When you find out which snapshot is 1st, you will need to take the parentCID that you see in that snapshot's descriptor, and then edit the CID field in the file NIX-BOX.vmdk

That should restore your CID chain, so that starting from the base NIX-BOX.vmdk, you can track the CID/parentCID chain through all of your snapshots.

-KjB

vExpert/VCP/VCAP vmwise.com / @vmwise -KjB
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accutalk
Contributor
Contributor

My snapshots were linear. With seeing my file structure do you think I can recreate the vmsd file? Here is my current one:

snapshot.lastUID = "8"

snapshot.numSnapshots = "1"

snapshot.current = "8"

snapshot0.uid = "8"

snapshot0.filename = "NIX-BOX-Snapshot8.vmsn"

snapshot0.displayName = "Consolidate Helper- 1"

snapshot0.description = "Helper snapshot for online consolidate."

snapshot0.createTimeHigh = "286700"

snapshot0.createTimeLow = "1043709584"

snapshot0.numDisks = "1"

snapshot0.disk0.fileName = "NIX-BOX-000007.vmdk"

snapshot0.disk0.node = "scsi0:0"

snapshot1.uid = "6"

snapshot1.filename = "NIX-BOX-Snapshot6.vmsn"

snapshot1.parent = "1"

snapshot1.displayName = "before apache upgrade"

snapshot1.description = "Trying to get the site to play nice"

snapshot1.createTimeHigh = "285961"

snapshot1.createTimeLow = "1718754689"

snapshot1.numDisks = "1"

snapshot1.disk0.fileName = "NIX-BOX-000005.vmdk"

snapshot1.disk0.node = "scsi0:0"

snapshot2.uid = "6"

snapshot2.filename = "NIX-BOX-Snapshot6.vmsn"

snapshot2.parent = "5"

snapshot2.displayName = "before apache upgrade"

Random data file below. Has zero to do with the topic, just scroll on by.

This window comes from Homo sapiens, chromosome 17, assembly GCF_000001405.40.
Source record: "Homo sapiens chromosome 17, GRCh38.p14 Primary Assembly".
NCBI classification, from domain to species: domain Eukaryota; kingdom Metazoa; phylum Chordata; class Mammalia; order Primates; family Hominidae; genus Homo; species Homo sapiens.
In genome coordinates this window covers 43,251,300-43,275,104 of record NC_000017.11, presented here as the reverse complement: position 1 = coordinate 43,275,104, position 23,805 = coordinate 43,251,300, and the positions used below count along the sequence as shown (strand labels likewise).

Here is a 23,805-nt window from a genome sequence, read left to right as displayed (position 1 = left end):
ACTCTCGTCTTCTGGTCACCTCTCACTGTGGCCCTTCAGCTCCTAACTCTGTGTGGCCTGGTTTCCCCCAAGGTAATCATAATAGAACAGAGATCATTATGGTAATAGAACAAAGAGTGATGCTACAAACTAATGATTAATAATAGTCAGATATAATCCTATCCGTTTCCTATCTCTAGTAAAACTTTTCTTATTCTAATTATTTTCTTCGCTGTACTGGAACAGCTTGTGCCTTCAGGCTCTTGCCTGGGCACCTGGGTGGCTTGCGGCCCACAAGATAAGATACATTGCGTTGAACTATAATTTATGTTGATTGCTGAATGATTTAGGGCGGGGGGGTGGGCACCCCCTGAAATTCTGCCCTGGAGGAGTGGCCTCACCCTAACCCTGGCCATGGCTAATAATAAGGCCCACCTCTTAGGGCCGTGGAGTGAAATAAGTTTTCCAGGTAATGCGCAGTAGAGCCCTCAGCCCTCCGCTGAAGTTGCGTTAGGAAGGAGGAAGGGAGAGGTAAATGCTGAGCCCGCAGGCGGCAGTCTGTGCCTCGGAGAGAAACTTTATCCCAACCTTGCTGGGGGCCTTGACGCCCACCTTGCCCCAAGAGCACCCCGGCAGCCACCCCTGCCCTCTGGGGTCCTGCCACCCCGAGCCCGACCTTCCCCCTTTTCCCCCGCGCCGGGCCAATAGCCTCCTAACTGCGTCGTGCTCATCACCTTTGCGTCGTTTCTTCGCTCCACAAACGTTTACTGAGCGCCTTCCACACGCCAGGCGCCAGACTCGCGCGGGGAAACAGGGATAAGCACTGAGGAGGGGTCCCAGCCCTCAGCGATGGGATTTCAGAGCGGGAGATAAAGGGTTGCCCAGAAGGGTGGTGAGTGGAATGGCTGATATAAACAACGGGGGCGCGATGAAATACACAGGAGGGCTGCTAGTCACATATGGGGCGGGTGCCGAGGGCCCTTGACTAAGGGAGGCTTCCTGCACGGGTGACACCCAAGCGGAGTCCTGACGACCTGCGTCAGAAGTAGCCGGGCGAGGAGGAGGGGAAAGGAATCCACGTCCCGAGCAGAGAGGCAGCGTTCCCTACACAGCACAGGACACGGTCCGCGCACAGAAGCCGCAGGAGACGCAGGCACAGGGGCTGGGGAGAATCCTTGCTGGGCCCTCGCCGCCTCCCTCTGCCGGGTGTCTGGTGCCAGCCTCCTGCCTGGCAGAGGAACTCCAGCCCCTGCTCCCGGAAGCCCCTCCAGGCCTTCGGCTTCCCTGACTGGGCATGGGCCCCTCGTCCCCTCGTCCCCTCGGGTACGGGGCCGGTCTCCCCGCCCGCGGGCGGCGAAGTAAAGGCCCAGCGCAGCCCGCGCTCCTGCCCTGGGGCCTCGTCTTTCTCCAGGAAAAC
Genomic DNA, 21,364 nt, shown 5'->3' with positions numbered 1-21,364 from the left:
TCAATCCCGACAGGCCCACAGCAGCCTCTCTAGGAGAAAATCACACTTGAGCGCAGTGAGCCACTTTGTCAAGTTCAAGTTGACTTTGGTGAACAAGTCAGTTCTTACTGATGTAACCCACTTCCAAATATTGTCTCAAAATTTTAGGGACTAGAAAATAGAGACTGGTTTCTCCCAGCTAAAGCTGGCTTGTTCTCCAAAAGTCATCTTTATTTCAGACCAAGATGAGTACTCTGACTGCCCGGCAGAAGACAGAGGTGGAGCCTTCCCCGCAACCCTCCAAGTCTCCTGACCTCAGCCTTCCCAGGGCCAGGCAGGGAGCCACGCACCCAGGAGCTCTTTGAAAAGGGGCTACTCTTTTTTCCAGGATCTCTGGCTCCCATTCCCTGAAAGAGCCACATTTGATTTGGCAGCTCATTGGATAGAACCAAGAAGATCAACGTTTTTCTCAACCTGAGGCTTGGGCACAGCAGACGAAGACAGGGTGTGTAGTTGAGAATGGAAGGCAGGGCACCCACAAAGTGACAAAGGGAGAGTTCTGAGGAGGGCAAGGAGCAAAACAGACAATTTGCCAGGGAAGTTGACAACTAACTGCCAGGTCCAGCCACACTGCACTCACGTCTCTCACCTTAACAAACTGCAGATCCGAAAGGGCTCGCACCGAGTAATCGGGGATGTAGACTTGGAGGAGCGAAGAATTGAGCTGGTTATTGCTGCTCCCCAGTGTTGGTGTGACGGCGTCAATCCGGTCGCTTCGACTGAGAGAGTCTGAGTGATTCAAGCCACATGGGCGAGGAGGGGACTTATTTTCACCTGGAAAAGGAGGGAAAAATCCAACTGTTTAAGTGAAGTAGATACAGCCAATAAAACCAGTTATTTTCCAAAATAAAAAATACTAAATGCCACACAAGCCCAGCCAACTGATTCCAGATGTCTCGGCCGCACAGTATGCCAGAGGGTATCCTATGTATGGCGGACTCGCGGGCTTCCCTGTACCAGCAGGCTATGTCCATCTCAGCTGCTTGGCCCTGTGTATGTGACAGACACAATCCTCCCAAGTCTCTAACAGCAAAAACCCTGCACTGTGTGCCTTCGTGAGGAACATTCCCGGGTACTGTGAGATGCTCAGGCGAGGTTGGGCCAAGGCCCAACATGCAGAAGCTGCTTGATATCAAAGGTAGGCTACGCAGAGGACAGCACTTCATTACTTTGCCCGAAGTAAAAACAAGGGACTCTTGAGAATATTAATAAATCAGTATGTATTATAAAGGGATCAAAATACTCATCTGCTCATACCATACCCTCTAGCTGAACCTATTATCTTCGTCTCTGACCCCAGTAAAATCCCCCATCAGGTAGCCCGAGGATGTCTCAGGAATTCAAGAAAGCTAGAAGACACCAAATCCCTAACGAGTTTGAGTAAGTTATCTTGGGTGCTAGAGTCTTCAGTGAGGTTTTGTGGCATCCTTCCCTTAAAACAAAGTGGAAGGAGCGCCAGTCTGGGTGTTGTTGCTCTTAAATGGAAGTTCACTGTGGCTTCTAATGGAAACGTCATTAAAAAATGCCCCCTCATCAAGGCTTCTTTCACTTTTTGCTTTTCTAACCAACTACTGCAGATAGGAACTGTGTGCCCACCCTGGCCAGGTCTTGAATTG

snapshot2.description = "Trying to get the site to play nice"

snapshot2.createTimeHigh = "285961"

snapshot2.createTimeLow = "1718754689"

snapshot2.numDisks = "1"

snapshot2.disk0.fileName = "NIX-BOX-000005.vmdk"

snapshot2.disk0.node = "scsi0:0"

snapshot3.uid = "6"

snapshot3.filename = "NIX-BOX-Snapshot6.vmsn"

snapshot3.parent = "5"

snapshot3.displayName = "before apache upgrade"

snapshot3.description = "Trying to get the site to play nice"

snapshot3.createTimeHigh = "285961"

snapshot3.createTimeLow = "1718754689"

snapshot3.numDisks = "1"

snapshot3.disk0.fileName = "NIX-BOX-000005.vmdk"

snapshot3.disk0.node = "scsi0:0"

snapshot4.uid = "6"

snapshot4.filename = "NIX-BOX-Snapshot6.vmsn"

snapshot4.parent = "5"

snapshot4.displayName = "before apache upgrade"

snapshot4.description = "Trying to get the site to play nice"

snapshot4.createTimeHigh = "285961"

snapshot4.createTimeLow = "1718754689"

snapshot4.numDisks = "1"

snapshot4.disk0.fileName = "NIX-BOX-000005.vmdk"

snapshot4.disk0.node = "scsi0:0"

snapshot5.uid = "6"

snapshot5.filename = "NIX-BOX-Snapshot6.vmsn"

snapshot5.parent = "5"

snapshot5.displayName = "before apache upgrade"

snapshot5.description = "Trying to get the site to play nice"

snapshot5.createTimeHigh = "285961"

snapshot5.createTimeLow = "1718754689"

snapshot5.numDisks = "1"

snapshot5.disk0.fileName = "NIX-BOX-000005.vmdk"

snapshot5.disk0.node = "scsi0:0"

snapshot.needConsolidate = "TRUE"

I am going to open a case first thing tomorrow because I only have 8-5 support. I'd just like to sleep better tonight. How did this happen anyways? Did I use the "delete all" functionality correctly?